I love learning about new cultures. But one thing that this trip to Southeast Asia is showing me yet again, is that although the world contains its cultural differences, the people in the world are really not that different. Everywhere I go, there is love and laughing; there is pain and despair and things we don’t understand and will probably never understand. My time in Cambodia was heartbreaking at times with its level of poverty, especially in rural areas. Some of Thailand’s kids, like my little friend Dtang-Mo, need more than just English lessons every day — and they are so adorable that it hurts. To the southeast, our neighbors the Philippines have been slammed by “super typhoon” Haiyan, which has killed and displaced thousands.
The struggles extend beyond Southeast Asia to the rest of the world, to America, to North Dakota, the oil boom, friends and family, my home, your home, everywhere.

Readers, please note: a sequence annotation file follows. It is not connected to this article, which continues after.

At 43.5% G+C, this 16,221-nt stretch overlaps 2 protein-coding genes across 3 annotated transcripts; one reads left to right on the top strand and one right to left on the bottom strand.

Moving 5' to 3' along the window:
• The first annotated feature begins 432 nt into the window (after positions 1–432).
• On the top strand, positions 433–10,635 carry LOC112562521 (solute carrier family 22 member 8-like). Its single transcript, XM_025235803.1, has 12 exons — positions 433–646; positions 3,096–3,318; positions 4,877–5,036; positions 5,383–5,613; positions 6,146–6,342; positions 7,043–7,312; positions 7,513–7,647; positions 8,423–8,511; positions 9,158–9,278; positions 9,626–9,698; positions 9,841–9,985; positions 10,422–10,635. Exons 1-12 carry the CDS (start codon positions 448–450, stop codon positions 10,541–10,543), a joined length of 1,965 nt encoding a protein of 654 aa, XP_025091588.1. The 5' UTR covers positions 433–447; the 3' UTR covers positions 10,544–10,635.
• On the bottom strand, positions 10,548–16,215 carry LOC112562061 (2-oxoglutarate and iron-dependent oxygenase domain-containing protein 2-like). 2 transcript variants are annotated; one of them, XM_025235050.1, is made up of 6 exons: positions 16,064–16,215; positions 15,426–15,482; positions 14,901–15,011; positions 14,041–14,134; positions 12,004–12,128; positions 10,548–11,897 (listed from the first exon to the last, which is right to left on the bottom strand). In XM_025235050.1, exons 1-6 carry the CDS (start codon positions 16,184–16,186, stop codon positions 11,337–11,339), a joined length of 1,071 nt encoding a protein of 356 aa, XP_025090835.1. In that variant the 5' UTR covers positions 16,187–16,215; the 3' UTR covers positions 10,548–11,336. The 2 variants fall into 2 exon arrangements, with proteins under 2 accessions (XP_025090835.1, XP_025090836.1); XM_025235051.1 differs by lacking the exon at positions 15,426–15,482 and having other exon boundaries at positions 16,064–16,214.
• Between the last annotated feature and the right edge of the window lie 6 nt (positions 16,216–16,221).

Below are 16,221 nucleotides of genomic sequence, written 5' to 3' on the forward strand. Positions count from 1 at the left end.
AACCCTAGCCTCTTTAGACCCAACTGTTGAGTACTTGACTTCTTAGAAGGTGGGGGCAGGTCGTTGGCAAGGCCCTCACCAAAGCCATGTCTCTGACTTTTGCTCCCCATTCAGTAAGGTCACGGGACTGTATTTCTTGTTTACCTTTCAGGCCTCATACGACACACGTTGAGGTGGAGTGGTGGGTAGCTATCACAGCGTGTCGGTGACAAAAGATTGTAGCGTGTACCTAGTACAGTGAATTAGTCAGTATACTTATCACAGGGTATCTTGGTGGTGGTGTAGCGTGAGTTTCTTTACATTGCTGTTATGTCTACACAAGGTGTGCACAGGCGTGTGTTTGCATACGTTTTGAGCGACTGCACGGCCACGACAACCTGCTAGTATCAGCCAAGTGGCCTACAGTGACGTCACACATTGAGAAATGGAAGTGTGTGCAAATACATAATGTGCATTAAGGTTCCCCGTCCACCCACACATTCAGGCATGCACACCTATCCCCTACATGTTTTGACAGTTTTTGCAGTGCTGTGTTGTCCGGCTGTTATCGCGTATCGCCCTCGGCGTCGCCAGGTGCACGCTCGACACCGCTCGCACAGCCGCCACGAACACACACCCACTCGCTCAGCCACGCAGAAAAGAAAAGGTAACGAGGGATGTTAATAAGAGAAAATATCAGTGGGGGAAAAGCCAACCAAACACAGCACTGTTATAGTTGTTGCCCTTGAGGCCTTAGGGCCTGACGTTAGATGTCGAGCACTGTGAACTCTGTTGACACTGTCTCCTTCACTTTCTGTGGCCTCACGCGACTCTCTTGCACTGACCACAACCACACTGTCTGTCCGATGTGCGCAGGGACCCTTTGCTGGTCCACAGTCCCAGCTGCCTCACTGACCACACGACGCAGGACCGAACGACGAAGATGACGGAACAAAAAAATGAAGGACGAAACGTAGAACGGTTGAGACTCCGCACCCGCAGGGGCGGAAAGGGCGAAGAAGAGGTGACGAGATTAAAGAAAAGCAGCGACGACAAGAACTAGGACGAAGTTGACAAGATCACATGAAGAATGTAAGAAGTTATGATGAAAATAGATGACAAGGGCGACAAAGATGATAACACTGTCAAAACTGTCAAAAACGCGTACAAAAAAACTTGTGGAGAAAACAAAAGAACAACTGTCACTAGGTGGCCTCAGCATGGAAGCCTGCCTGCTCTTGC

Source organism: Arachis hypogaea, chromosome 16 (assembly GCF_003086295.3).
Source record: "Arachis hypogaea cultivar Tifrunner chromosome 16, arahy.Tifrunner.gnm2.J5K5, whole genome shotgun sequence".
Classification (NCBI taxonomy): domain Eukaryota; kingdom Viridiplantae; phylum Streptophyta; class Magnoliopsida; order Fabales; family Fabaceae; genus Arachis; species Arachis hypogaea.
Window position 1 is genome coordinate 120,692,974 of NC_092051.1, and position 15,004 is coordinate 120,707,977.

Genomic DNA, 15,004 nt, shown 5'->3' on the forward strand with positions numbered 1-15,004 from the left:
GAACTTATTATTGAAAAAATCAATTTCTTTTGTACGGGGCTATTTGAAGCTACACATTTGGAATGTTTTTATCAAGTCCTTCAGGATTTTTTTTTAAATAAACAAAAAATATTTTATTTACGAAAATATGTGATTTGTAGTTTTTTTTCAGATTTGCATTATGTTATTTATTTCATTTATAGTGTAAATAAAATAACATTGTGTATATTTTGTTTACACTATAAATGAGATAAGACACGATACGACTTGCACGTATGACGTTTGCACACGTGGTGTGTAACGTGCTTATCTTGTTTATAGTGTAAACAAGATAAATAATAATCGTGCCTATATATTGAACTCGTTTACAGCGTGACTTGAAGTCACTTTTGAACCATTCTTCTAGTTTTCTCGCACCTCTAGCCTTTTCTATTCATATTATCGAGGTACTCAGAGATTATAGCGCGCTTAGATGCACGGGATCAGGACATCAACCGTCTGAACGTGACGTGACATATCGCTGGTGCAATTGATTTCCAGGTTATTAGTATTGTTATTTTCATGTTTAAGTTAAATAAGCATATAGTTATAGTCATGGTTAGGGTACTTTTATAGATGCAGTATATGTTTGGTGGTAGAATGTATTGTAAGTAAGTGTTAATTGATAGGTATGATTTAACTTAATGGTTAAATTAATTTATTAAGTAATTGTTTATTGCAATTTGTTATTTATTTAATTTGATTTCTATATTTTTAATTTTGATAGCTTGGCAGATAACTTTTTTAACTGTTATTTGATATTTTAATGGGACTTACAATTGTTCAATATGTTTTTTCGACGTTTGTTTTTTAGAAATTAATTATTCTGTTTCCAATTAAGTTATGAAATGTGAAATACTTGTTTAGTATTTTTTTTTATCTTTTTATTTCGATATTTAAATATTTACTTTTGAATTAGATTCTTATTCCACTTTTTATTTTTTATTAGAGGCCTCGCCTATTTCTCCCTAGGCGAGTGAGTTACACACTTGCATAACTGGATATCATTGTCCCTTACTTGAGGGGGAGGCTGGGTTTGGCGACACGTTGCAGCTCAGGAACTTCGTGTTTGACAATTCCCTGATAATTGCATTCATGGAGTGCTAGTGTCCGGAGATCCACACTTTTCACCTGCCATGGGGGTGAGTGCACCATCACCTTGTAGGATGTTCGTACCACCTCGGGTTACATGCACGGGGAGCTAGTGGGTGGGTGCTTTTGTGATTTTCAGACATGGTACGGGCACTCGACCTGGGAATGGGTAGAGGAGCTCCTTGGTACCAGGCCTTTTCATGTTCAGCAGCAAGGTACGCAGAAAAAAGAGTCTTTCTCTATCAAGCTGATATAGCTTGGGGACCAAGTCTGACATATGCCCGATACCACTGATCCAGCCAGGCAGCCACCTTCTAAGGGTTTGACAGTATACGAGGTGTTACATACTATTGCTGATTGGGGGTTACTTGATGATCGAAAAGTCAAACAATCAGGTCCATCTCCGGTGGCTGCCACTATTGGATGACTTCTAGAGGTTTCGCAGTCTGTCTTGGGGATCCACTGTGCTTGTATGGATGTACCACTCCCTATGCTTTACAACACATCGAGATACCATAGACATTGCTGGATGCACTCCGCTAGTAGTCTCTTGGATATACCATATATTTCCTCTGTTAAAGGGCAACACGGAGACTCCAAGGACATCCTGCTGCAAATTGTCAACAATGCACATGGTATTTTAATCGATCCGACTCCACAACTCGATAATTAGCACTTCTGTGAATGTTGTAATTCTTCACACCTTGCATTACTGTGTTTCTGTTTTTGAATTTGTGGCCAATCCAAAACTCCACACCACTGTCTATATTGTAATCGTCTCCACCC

That’s why I like this poem I’m going to share with you. I stole part of it from a decorative sign at a Minnesota lake resort last summer. I liked it so much that I recently did some research about its origins and in doing so, stumbled across the rest of the verses. I’ve learned that it is actually a hymn based on poetry written in 1919 by a young woman named Annie Flint Johnson.
Some stolen inspiration for you:
What God Has Promised
God has not promised skies always blue
Flower-strewn pathways all our lives through
God has not promised sun without rain
Joy without sorrow, peace without pain
God has not promised we shall not know
Toil and temptation, trouble and woe
He has not told us we shall not bear
Many a burden, many a care.
God has not promised roads smooth and wide
Swift, easy travel, needing no guide
Never a mountain rocky and steep
Never a river turbid and deep
But God has promised strength for the day
Rest for the labor, light for the way
Grace for the trials, help from above
Unfailing sympathy, undying love…